Houston, We Have A Copyright Problem

from the not-this-again dept

Parker Higgins has a troubling story over at Medium about how he received a bogus copyright takedown on a recording of the famous "Houston, we have a problem" audio snippet from the Apollo 13 mission, which Higgins had uploaded to his Soundcloud page. As Higgins notes, the audio is clearly, without any doubt, in the public domain and free from any and all copyright restrictions -- yet it was still taken down. This is particularly stupid on a variety of levels. Not only is Higgins an activist with EFF who works on copyright policy, his job before that was working for Soundcloud, in part helping them get more historical archival footage on the site! The takedown itself was obviously questionable, given the nature of the content, but bizarrely, whoever sent the claim in claimed to be the crew of the mission itself:
Perhaps more annoying, as Higgins notes, is that the reasons that Soundcloud gives for disputing the takedown... don't apply in this situation, because they all assume copyright:
As Higgins notes this shows the rather nasty assumptions of "permission" culture that everything must have a copyright and everything must be licensed:
It's a dangerous myth, that we should all need permission any time we're getting value out of a piece of culture. And it's one that gets entrenched deeper each time we accept the idea that we're able to make use of a work because a copyright owner is or would be OK with it, and not just because we have a basic right to participate in culture that is more fundamental than anybody else's desire to maximize profits.
Every time we discuss the public domain and how it's increasingly difficult to (a) get anything new into the public domain or (b) determine if something is in the public domain, people seem to dismiss this, as if it's not really a problem. But it is a big problem -- and much of it brought about because of our over aggressive copyright laws, and the potential liability it puts on companies.
We've lost a valuable chunk of the public domain, then, even without the complicity of online services. But those sites feel pressure, too: the minimum they must do to stay inside copyright “safe harbors” is prescribed by law, and many go further in efforts to be on good terms with media companies. That looks like overzealous algorithmic copyright enforcement, like the automated system that caught my upload after some partner presumably laid claim to it (and who knows how much else).

Even as these companies and services strive to be massively accessible public spaces—SoundCloud bills itself as “the world's leading social sound platform where anyone can create sounds and share them everywhere”—they reflect mostly corporate priorities, because they face far too little pressure from the other side. That is, from users who wish to participate in culture, and who don't want to be treated like criminals.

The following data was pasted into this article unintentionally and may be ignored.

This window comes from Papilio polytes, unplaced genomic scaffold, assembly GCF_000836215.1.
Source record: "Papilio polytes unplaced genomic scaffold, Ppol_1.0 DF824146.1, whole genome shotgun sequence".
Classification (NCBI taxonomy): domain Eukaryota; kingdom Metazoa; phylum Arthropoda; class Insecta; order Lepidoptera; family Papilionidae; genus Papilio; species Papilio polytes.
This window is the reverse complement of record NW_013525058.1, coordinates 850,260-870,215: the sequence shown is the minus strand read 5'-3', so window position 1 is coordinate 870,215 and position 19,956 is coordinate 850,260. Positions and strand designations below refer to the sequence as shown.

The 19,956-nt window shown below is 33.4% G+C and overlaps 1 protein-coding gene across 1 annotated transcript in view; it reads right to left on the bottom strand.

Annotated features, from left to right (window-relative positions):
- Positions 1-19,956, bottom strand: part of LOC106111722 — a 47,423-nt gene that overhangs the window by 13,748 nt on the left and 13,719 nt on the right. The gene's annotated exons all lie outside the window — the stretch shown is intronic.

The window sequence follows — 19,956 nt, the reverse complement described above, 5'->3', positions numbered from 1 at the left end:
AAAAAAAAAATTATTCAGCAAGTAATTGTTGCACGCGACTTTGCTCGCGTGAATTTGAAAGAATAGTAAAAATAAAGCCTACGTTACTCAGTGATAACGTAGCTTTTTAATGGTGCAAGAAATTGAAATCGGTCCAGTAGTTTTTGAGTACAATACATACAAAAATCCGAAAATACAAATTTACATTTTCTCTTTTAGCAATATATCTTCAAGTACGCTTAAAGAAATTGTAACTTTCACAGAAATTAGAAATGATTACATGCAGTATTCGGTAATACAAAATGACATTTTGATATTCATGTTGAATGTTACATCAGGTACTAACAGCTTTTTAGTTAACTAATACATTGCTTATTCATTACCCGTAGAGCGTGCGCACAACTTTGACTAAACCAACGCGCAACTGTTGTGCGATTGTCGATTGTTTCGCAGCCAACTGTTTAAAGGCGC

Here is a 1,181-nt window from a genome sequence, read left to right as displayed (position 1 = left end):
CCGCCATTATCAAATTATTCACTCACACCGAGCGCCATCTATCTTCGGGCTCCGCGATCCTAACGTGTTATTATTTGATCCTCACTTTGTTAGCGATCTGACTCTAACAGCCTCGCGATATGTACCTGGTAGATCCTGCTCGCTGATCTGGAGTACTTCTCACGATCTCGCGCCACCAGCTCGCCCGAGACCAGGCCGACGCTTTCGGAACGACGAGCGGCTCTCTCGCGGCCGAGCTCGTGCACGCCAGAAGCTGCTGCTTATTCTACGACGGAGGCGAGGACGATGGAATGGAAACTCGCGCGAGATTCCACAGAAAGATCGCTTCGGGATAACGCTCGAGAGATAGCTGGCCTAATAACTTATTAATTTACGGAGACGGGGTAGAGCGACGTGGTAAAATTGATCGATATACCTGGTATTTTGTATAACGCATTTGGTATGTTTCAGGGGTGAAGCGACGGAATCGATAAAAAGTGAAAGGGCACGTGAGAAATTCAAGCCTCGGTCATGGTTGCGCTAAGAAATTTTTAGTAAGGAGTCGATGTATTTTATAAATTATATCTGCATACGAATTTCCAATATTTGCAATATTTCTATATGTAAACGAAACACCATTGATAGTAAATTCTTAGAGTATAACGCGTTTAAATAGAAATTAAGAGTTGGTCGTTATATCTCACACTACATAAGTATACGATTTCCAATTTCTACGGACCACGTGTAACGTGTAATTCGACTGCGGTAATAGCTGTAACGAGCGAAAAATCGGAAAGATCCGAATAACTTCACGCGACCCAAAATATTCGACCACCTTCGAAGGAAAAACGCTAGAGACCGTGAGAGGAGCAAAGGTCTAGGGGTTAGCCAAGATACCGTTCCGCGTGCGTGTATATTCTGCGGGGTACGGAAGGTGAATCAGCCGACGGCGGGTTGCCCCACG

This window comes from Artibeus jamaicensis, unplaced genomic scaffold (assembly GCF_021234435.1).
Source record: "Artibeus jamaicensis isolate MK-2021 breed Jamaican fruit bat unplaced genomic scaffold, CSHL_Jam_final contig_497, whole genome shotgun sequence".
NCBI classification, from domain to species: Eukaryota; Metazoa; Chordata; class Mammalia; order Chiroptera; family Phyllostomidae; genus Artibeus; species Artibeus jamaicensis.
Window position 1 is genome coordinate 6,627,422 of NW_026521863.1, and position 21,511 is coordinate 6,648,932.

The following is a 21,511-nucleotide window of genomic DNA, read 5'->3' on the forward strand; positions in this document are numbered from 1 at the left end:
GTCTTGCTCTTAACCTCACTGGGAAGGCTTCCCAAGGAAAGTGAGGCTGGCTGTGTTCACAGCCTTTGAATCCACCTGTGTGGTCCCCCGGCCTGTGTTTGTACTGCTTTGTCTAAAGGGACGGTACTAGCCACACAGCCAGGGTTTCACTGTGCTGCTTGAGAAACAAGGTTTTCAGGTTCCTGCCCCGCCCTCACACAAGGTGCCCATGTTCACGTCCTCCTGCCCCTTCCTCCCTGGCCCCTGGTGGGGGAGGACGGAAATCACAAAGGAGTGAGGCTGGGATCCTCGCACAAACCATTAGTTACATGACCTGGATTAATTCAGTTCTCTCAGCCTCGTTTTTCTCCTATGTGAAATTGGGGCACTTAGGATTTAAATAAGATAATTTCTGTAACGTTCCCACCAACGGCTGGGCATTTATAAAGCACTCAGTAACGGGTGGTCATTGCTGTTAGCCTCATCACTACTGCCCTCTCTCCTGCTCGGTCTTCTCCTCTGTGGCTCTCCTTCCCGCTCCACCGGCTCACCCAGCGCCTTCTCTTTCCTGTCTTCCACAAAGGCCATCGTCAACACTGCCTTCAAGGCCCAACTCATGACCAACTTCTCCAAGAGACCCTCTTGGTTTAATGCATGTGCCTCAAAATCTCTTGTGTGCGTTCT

This sense of copyright being the default and everything else the exception is backwards. It was never intended to be that way. In fact, the system was explicitly designed to be the reverse. It is supposed to be about providing limited protections for the purpose of benefiting the public. But now it's turned into a giant "minefield" in which everything is simply a potential liability, creating a dangerous "permission culture," that chills speech and innovation.

Higgins titled his essay on this, Houston, we have a public domain problem -- but the public domain is not the problem here. The problem is the overaggressive nature of copyright laws that have totally flipped the equation. Copyright is supposed to be the exception, not the rule. And yet, decades of fierce lobbying has completely changed that around, much to the detriment of arts, culture and innovation.

Reader Comments (rss)

(Flattened / Threaded)

  •  
    identicon
    Trevor, Jun 25th, 2014 @ 9:04am

    Artist: The Crew of Apollo 13

    I hear they're playing at Lollapalooza this year.

     

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    Anonymous Coward, Jun 25th, 2014 @ 9:05am

    honeypot

     

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  • This comment has been flagged by the community. Click here to show it
     
    identicon
    Anonymous Coward, Jun 25th, 2014 @ 9:06am

    How come nothing on SCOTUS going 6-3 against Aereo?

     

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    Roger Strong (profile), Jun 25th, 2014 @ 9:23am

    OK, Everyone Take a Deep Breath

    In the crew's defense, carbon dioxide buildup is affecting their judgment.

     

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      Josh in CharlotteNC (profile), Jun 25th, 2014 @ 9:30am

      Re: OK, Everyone Take a Deep Breath

      Putting a square peg into a round hole is a pretty good analogy for public domain and modern copyright law.

       

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    Chronno S. Trigger (profile), Jun 25th, 2014 @ 9:29am

    Wouldn't "The copyright work has been mistakenly identified" fit in this situation? Adding a note saying "The audio in question is blatantly in the public domain, so no copyright can apply" should be enough.

    Or does soundclound not work that way? Do they not allow making extra arguments?